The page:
The Munch Museum in Oslo has finally been completed. Now, the move can start

Munch MuseumPhoto: Erik Johansen / NTB
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The new Munch Museum’s opening has previously been postponed several times – most recently until the autumn of 2021. But now the building has finally been completed, and on Friday, the museum took over the building from the developer and owner, Oslo Municipality.

The postponement was partly due to the fact that an advanced air conditioning system was not completed, but in January, it became known that the problems with the air conditioning system had been solved.

“So from today, Munch will formally manage the building and fill it with content. There is still a lot of work left before the building is finished, but we can now gradually move in our skilled employees,” Munch Director Stein Olav Henrichsen told news bureau NTB.

Alcohol-free toast

Henrichsen said he is both proud and happy on behalf of his 150 employees, who are ready to start making everything ready for this autumn’s opening.

“This represents a major milestone in Munch history and an important step on the way to the goal, which is to open a new fantastically large and beautiful museum building for the public.”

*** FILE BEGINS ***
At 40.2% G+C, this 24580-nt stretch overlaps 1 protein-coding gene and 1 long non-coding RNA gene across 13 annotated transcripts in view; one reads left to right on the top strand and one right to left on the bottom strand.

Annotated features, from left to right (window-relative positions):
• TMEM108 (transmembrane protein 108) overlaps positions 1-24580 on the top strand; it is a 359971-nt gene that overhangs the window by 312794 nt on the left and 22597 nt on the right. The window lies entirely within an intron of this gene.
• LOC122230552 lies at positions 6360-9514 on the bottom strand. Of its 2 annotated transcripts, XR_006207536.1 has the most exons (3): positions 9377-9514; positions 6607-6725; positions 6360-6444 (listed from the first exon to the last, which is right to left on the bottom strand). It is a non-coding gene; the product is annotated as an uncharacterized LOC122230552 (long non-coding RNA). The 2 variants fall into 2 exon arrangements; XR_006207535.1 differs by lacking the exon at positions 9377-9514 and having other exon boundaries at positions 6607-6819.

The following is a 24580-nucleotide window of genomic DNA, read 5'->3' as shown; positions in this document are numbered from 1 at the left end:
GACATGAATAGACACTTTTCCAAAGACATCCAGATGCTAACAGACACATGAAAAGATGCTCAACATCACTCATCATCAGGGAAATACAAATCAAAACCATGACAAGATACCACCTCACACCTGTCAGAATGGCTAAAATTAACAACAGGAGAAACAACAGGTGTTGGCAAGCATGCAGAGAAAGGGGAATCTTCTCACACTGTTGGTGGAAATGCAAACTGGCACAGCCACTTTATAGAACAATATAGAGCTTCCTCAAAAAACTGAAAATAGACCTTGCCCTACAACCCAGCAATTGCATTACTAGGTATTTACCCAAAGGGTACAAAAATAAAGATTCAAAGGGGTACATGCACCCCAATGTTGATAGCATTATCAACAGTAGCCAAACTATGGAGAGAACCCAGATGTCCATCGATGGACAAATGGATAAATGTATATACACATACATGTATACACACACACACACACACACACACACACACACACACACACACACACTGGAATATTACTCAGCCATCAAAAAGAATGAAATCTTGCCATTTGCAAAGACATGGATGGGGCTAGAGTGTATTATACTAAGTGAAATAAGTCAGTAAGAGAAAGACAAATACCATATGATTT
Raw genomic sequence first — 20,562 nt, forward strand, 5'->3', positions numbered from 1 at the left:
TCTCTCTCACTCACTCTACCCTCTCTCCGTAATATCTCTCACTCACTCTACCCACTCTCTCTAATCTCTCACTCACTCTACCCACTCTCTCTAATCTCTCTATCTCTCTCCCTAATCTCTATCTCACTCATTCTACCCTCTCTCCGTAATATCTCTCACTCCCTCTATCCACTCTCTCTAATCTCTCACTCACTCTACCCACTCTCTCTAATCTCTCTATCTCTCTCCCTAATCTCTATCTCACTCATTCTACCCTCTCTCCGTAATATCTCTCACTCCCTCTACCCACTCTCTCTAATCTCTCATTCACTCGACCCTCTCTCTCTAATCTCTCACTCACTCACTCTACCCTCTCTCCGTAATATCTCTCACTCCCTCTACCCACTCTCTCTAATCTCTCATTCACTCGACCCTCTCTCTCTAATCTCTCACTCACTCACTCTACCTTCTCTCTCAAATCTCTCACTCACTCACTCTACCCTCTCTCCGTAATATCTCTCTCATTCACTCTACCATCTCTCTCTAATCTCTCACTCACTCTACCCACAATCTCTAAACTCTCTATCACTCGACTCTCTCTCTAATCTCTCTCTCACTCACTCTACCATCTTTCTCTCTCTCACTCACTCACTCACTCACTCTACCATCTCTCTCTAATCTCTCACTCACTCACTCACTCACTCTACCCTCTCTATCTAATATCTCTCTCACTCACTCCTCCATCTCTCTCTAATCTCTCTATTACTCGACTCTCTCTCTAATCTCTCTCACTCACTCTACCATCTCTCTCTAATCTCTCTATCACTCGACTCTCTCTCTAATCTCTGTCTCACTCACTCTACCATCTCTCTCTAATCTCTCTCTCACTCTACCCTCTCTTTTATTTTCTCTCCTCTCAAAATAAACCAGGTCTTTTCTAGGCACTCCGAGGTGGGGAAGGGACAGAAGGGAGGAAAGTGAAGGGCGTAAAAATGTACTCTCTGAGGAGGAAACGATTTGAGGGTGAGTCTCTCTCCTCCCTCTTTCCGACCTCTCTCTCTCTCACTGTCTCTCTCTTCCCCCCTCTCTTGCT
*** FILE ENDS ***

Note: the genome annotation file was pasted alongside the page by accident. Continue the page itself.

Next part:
He said they would mark the takeover with an alcohol-free toast to Edvard Munch, who bequeathed all his art to the city and thus made it available to the whole world.

If everything goes according to plan, the new Munch Museum can open during the autumn, Henrichsen said.

“When we open to the public, we will have a really big celebration for everyone who wants to join in celebrating our great artist and the new fantastic Munch in Bjørvika.”

Billion kroner project

The museum will have 13 floors, with a roof terrace, bar, and mezzanine on top. From the ninth floor and upwards, the building slopes 20 degrees at a much-talked-about angle.

In total, the building will house the Municipality’s collection of around 28,000 original works by Edvard Munch in addition to the Stenersen collection.

The cost framework for the construction project in 2014 was estimated at just over NOK 2,256 million, while the entire project was estimated at NOK 2,761 million.

Source: © NTB Scanpix / #Norway Today / #NorwayTodayTravel

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